From there we went back to the police station and I was advised not to go back to the village, where I slept because I would be killed. I then pleaded with them to allow me sleep at the station until Monday since I didn’t have any relation in Kano. They said I cannot stay there because the irate youths may come and burn down the station that I should look for a hotel to spend the weekend. However, one of the policewomen offered to accommodate me, so I went with her and stayed with her till Monday when we agreed to meet at 10 in the morning.
On Monday, I went back to the station from where some policemen took me to the palace. On getting there, we saw that the whole place was filled with youths, who abused us openly and threatening to attack us. When the police could no longer tolerate the situation, they took me back to the police station and promised to go back when the emir got to the palace. We returned to the police station. They later called to say the emir had arrived the palace and that we should come back. This was at about one o’clock in the afternoon. At the palace, one jeep came with my daughter. There were also two policemen in the vehicle and the chief of Tufa, with another man. The two policemen took my daughter inside.
Inside was Yinusa, and my daughter, who they Aisha. They did not allow me inside. The DCO went in and later stormed out in anger, saying he cannot tolerate a situation where the mother of a child would not be allowed to interfere in a matter that concerns her and where she cannot be allowed to go with her daughter. At this point, tension in the palace got very high; so they quickly pushed me into the car and drove off back to the police station. At the police station, the DCO reported back to the DPO and then said with the way the matter was going, he would have to refer me to the state CID. We then proceeded to the state CID, and they took the letter and the statement and said since the case happened in Bayelsa, I would have to come with police personnel from the Bayelsa state command before they could commence investigation. So they advised me to go back to Bayelsa.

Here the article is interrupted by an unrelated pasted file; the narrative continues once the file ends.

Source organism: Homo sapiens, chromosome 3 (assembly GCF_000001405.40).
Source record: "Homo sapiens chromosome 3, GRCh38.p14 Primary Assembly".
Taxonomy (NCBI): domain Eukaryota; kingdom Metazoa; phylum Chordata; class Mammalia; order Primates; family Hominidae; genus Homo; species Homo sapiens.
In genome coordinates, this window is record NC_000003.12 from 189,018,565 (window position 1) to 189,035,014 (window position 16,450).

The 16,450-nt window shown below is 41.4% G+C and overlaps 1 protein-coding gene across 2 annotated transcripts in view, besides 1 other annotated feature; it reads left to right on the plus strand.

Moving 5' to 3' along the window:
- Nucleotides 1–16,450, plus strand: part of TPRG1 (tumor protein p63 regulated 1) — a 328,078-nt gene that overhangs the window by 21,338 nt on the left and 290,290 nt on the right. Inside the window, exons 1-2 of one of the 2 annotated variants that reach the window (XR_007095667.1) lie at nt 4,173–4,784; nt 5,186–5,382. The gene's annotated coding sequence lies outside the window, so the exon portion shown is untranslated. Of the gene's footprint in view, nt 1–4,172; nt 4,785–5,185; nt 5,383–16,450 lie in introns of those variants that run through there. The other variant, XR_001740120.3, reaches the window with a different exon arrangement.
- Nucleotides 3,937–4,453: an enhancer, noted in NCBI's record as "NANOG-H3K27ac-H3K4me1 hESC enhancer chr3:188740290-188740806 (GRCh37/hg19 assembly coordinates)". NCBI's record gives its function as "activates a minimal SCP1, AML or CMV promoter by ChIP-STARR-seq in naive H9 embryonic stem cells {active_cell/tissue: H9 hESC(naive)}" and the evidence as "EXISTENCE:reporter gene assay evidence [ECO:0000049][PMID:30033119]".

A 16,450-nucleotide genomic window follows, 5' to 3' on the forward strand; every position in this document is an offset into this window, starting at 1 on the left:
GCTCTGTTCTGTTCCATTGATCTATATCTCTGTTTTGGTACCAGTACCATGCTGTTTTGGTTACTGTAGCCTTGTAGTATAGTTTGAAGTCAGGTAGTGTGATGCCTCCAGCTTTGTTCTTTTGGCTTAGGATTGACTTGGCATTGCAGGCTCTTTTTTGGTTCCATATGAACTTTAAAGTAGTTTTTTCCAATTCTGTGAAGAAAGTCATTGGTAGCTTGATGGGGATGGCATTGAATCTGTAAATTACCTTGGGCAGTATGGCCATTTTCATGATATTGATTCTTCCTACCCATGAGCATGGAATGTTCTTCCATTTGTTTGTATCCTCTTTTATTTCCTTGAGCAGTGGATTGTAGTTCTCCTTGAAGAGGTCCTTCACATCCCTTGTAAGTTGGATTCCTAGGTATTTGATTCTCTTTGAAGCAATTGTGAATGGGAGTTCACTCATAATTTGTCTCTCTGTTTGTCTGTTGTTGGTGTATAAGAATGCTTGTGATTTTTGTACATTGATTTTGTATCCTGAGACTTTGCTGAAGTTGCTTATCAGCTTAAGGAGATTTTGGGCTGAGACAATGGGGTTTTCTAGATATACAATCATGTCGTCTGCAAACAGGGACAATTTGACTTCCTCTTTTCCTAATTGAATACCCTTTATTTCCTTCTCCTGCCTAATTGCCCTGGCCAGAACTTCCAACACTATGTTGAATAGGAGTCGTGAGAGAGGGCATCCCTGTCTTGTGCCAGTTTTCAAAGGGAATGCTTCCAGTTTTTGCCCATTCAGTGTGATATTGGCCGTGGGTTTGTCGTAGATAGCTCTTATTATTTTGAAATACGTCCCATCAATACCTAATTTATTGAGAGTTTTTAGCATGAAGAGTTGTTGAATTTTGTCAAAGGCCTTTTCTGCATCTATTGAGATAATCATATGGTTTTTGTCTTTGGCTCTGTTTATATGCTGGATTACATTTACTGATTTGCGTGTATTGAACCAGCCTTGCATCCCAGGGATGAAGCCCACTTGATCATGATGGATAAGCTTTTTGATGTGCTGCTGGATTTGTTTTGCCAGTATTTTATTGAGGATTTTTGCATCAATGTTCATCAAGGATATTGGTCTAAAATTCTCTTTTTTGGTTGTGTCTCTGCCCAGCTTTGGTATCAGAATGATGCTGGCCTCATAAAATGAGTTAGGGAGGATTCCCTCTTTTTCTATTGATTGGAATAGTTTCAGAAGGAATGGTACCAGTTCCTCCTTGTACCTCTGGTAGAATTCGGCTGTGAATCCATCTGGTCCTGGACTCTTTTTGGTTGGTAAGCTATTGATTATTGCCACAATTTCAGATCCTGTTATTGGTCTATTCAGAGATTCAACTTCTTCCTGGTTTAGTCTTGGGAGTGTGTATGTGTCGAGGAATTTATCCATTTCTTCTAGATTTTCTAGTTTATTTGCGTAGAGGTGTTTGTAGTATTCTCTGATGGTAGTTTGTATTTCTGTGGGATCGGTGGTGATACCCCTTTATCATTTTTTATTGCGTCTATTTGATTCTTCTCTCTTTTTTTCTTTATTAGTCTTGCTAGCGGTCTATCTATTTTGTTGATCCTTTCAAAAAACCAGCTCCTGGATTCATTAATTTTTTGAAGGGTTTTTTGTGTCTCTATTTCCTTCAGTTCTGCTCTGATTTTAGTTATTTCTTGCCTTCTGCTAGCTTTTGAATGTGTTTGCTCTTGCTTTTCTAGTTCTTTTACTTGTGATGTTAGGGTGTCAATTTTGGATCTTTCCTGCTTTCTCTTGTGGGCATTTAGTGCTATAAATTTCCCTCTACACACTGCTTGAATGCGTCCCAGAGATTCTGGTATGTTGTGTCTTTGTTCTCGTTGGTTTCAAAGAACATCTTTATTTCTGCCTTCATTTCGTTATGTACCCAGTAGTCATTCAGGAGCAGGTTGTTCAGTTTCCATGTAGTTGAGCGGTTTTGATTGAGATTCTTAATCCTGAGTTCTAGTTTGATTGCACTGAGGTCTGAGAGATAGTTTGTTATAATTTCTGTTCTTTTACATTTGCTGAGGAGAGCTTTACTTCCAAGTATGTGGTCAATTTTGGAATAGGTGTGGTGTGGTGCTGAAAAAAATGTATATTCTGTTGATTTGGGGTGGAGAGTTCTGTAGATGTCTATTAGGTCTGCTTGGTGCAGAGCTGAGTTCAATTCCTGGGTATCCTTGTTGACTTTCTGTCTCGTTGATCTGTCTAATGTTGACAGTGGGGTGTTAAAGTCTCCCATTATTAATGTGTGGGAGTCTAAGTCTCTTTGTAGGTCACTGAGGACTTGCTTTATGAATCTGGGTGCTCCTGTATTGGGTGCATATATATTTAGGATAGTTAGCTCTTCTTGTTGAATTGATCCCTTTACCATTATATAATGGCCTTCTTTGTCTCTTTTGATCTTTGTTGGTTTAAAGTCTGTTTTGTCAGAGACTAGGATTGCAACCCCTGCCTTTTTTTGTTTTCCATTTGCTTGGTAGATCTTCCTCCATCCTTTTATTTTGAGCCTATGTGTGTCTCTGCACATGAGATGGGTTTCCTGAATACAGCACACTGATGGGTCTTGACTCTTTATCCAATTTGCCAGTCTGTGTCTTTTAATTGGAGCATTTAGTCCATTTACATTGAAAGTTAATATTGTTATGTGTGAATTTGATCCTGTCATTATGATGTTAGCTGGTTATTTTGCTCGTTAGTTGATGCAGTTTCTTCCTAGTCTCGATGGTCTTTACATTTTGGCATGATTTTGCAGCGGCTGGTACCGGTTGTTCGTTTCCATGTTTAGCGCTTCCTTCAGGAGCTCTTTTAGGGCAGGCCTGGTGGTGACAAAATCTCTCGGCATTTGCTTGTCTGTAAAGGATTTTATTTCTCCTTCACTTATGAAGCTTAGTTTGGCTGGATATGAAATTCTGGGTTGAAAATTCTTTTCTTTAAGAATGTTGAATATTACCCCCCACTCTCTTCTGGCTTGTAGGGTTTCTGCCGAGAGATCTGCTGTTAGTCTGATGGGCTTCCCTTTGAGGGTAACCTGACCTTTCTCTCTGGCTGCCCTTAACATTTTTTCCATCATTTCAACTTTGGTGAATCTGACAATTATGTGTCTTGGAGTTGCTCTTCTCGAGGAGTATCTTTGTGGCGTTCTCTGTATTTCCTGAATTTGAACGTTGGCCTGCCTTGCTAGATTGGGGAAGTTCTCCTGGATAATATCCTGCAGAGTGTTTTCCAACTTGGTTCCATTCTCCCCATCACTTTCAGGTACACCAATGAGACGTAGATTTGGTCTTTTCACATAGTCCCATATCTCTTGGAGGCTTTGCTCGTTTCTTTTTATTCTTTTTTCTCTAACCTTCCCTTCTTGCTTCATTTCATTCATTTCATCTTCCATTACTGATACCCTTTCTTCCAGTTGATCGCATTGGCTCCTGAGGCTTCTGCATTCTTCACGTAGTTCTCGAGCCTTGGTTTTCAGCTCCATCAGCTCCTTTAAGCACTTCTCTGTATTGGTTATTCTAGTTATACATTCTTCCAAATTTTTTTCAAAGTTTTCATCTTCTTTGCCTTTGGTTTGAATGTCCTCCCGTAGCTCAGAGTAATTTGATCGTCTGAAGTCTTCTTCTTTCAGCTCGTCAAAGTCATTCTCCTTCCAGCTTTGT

What was you daughter’s reaction when you finally met this week?
She was happy to see me. She recognised me and stood up to greet me when I entered the room where she was kept.
Did you notice changes in her behaviour?
I have not noticed anything like that yet because we have not really interacted. The only thing is that she asked me about her brothers and sisters back home. She is really looking forward to going home.
When did you leave Bayelsa on Tuesday.
We left Bayelsa at about nine o’clock in the morning of Tuesday.